You can work out until total fatigue every day, but if you don’t have a record of your progress, you won’t know if the program you’re following is working. In this case, it’s probably not because you need recovery time and are over-training. That’s one reason why fitness tracking and assessments are so important. If you don’t know where you started or how far you’ve gone, you have no information to make any changes in your program.
Pegging the starting point is like leaving on a trip.
When you go on a trip, you normally start out at your own home, so knowing your starting point is easy. However, you still need to use that information for Mapquest or on a real map to chart your course. Assessing your fitness is an important task for trainers. It helps them determine the route you’ll be taking on your road to becoming the best possible you. It’s like those little mall maps with the arrow, “you are here” sign. It pegs the starting point.
Planning a course of action is important but not all courses are the best.
Everyone’s body is different, so people succeed at different rates. One type of exercise program may give huge dividends to person A but not work as well as a different combination for person B. Periodic checkups tell the trainer where you need to work harder, whether the workout should be more difficult or if you’re not seeing the success the trainer hoped you’d achieve. Sometimes the lack of success also shows that the person that the person training is missing sessions and not working at their best.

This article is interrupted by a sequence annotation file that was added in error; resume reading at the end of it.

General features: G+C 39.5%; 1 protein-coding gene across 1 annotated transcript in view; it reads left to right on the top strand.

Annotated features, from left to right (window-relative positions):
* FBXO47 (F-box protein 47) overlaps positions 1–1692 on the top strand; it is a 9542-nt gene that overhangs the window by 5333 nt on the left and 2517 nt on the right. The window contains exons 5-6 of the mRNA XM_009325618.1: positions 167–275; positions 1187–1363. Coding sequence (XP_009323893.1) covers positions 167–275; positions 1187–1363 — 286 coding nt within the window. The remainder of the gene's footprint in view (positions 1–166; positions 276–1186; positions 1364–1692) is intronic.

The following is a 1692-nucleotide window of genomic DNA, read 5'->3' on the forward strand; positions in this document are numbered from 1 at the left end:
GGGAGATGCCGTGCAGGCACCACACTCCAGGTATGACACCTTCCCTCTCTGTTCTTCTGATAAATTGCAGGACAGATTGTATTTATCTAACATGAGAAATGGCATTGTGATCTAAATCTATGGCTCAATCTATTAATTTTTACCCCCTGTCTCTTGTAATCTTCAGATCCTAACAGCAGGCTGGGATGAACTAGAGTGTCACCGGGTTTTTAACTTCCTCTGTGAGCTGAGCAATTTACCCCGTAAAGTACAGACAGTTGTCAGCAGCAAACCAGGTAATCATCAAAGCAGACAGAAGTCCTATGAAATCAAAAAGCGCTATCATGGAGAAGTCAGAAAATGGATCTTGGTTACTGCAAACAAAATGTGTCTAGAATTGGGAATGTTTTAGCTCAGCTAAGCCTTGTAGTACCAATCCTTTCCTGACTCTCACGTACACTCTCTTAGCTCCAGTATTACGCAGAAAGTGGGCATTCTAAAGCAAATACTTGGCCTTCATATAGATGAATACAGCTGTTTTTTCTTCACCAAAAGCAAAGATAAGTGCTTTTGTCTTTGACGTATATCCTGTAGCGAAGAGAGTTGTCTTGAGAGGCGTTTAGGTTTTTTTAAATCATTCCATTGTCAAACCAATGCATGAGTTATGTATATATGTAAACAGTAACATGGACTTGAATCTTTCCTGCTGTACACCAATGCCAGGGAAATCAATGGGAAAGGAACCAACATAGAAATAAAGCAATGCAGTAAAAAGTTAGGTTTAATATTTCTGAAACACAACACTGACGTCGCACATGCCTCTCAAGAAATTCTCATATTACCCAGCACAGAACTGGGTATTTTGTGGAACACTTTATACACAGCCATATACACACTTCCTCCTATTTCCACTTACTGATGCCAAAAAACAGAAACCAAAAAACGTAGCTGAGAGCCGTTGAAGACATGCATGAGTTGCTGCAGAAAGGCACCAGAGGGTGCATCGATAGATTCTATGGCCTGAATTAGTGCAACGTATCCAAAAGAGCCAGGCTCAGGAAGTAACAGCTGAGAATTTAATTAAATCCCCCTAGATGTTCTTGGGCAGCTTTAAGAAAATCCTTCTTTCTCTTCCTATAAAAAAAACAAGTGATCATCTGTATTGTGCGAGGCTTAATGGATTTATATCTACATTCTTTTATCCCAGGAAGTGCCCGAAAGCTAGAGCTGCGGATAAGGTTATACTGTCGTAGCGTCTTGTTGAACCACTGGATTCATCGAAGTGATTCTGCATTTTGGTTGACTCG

Park the car, we’re at our destination.
Sure, tracking and assessments are great tools to modify your workout, but they’re also great ways to know when you can celebrate for a bit, then set new goals. If your goal is to lose 10 pounds, improve endurance, increase flexibility or improve strength, without measuring results, you’ll never be able to celebrate success. Seeing your progress in black and white can be pretty reassuring and boost your enthusiasm.
Fitness tracking help the trainer tailor the program even further. It can show that some muscle groups are right on task, while others need a bit more attention. It helps the trainer identify specific problems.
Assessing progress is an important step that allows the trainer to make adjustments based on that progress.
Tracking helps keep you accountable for your progress. You can trick yourself into believing you’re doing well, but the results don’t lie.
Tracking keeps you motivated and continuously challenging yourself to be better than you were at the last recording.